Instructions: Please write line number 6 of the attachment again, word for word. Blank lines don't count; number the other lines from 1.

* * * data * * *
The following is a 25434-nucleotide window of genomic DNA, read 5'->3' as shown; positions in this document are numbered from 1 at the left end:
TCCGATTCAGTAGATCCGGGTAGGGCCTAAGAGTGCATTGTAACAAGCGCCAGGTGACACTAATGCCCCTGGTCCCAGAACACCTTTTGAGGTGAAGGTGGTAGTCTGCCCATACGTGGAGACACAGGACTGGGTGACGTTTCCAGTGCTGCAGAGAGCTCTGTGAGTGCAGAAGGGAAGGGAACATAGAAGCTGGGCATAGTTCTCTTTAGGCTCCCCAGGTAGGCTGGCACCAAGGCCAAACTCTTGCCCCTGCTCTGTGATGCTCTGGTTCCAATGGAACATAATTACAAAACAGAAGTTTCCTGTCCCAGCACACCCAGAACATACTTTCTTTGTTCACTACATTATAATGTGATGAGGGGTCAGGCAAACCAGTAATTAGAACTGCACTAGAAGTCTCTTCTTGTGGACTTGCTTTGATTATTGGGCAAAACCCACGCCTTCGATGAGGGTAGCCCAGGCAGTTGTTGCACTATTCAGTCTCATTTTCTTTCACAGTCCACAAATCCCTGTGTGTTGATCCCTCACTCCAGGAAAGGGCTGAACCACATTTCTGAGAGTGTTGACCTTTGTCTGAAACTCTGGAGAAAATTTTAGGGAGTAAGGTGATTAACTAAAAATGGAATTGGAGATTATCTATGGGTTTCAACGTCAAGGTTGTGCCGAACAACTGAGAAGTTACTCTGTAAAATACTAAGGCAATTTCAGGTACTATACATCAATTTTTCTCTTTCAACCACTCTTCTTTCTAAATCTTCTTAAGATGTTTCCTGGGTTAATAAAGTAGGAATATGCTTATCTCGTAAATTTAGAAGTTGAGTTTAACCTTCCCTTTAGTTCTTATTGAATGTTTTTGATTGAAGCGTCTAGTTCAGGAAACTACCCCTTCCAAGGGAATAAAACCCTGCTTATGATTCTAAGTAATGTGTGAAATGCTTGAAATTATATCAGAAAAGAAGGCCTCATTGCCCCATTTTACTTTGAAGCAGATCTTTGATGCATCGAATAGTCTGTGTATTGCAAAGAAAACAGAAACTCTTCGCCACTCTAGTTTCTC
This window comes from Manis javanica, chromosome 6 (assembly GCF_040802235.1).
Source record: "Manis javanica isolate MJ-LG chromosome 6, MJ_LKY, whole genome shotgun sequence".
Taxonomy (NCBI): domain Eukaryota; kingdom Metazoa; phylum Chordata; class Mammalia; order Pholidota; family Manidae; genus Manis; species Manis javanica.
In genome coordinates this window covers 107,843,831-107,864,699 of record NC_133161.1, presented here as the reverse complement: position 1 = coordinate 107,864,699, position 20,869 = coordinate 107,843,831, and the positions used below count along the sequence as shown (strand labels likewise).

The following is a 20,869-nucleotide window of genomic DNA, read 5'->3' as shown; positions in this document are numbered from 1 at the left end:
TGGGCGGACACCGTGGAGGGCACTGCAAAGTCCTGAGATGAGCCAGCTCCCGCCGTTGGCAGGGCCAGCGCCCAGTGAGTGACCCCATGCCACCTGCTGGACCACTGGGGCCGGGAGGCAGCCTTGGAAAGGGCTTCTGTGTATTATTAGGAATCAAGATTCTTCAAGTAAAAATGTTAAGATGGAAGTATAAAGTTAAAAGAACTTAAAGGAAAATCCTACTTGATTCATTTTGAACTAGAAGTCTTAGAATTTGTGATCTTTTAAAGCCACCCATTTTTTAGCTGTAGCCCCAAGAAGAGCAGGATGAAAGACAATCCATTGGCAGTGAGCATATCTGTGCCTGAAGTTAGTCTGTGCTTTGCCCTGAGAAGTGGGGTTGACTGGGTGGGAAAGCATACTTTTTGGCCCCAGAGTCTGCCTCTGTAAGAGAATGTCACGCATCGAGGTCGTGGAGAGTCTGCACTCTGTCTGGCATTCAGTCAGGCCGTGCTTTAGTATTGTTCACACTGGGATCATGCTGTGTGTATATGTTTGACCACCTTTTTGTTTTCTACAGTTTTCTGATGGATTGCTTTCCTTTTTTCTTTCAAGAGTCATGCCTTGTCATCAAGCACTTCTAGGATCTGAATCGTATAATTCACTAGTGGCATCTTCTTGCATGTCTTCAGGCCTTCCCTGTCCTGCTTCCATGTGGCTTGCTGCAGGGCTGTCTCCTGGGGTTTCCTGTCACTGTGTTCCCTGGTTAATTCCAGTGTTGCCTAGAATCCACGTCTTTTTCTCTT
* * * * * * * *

In genome coordinates this window covers 107,843,831-107,864,699 of record NC_133161.1, presented here as the reverse complement: position 1 = coordinate 107,864,699, position 20,869 = coordinate 107,843,831, and the positions used below count along the sequence as shown (strand labels likewise).